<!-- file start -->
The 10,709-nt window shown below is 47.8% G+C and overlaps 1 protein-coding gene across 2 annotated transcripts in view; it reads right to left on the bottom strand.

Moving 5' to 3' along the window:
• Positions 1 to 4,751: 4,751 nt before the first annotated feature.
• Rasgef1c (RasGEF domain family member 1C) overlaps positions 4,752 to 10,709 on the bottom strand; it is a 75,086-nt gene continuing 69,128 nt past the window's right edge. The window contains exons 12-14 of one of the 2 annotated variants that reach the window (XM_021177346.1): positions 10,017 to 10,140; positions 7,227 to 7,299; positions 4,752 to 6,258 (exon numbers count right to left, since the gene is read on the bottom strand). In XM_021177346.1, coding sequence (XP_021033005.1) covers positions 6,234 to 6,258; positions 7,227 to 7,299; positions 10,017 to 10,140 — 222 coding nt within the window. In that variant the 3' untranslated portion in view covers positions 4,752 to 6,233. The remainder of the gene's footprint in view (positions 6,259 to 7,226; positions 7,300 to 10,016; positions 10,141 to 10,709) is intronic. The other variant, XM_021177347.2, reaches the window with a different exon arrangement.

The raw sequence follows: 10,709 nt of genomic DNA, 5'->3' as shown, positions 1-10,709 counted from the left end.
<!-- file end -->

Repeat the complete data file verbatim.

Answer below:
The 10,709-nt window shown below is 47.8% G+C and overlaps 1 protein-coding gene across 2 annotated transcripts in view; it reads right to left on the bottom strand.

Moving 5' to 3' along the window:
• Positions 1 to 4,751: 4,751 nt before the first annotated feature.
• Rasgef1c (RasGEF domain family member 1C) overlaps positions 4,752 to 10,709 on the bottom strand; it is a 75,086-nt gene continuing 69,128 nt past the window's right edge. The window contains exons 12-14 of one of the 2 annotated variants that reach the window (XM_021177346.1): positions 10,017 to 10,140; positions 7,227 to 7,299; positions 4,752 to 6,258 (exon numbers count right to left, since the gene is read on the bottom strand). In XM_021177346.1, coding sequence (XP_021033005.1) covers positions 6,234 to 6,258; positions 7,227 to 7,299; positions 10,017 to 10,140 — 222 coding nt within the window. In that variant the 3' untranslated portion in view covers positions 4,752 to 6,233. The remainder of the gene's footprint in view (positions 6,259 to 7,226; positions 7,300 to 10,016; positions 10,141 to 10,709) is intronic. The other variant, XM_021177347.2, reaches the window with a different exon arrangement.

The raw sequence follows: 10,709 nt of genomic DNA, 5'->3' as shown, positions 1-10,709 counted from the left end.